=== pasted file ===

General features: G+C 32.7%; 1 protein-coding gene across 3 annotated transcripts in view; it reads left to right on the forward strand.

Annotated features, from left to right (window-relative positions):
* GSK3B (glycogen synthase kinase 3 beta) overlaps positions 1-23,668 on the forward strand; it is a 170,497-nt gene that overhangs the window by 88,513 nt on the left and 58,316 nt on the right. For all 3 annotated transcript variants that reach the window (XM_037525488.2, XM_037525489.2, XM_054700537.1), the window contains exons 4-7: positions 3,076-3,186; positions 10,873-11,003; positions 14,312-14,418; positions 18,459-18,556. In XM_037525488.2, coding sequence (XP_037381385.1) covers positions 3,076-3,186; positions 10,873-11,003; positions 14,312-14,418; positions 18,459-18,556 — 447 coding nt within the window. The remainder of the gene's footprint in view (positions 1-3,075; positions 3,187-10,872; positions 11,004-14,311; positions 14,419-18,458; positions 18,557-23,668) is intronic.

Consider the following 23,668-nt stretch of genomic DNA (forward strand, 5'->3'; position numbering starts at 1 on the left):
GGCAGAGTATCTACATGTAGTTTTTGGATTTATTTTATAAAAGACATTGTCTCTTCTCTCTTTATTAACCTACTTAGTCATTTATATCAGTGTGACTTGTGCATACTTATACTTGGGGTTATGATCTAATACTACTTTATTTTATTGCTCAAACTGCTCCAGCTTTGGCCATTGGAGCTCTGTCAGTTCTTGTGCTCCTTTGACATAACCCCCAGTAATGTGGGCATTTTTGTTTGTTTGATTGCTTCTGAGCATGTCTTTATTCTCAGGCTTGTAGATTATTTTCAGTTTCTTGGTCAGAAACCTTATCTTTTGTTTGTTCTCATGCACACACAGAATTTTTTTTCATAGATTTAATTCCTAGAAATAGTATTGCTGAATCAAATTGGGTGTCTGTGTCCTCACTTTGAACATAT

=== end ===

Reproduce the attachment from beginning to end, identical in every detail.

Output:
General features: G+C 32.7%; 1 protein-coding gene across 3 annotated transcripts in view; it reads left to right on the forward strand.

Annotated features, from left to right (window-relative positions):
* GSK3B (glycogen synthase kinase 3 beta) overlaps positions 1-23,668 on the forward strand; it is a 170,497-nt gene that overhangs the window by 88,513 nt on the left and 58,316 nt on the right. For all 3 annotated transcript variants that reach the window (XM_037525488.2, XM_037525489.2, XM_054700537.1), the window contains exons 4-7: positions 3,076-3,186; positions 10,873-11,003; positions 14,312-14,418; positions 18,459-18,556. In XM_037525488.2, coding sequence (XP_037381385.1) covers positions 3,076-3,186; positions 10,873-11,003; positions 14,312-14,418; positions 18,459-18,556 — 447 coding nt within the window. The remainder of the gene's footprint in view (positions 1-3,075; positions 3,187-10,872; positions 11,004-14,311; positions 14,419-18,458; positions 18,557-23,668) is intronic.

Consider the following 23,668-nt stretch of genomic DNA (forward strand, 5'->3'; position numbering starts at 1 on the left):
GGCAGAGTATCTACATGTAGTTTTTGGATTTATTTTATAAAAGACATTGTCTCTTCTCTCTTTATTAACCTACTTAGTCATTTATATCAGTGTGACTTGTGCATACTTATACTTGGGGTTATGATCTAATACTACTTTATTTTATTGCTCAAACTGCTCCAGCTTTGGCCATTGGAGCTCTGTCAGTTCTTGTGCTCCTTTGACATAACCCCCAGTAATGTGGGCATTTTTGTTTGTTTGATTGCTTCTGAGCATGTCTTTATTCTCAGGCTTGTAGATTATTTTCAGTTTCTTGGTCAGAAACCTTATCTTTTGTTTGTTCTCATGCACACACAGAATTTTTTTTCATAGATTTAATTCCTAGAAATAGTATTGCTGAATCAAATTGGGTGTCTGTGTCCTCACTTTGAACATAT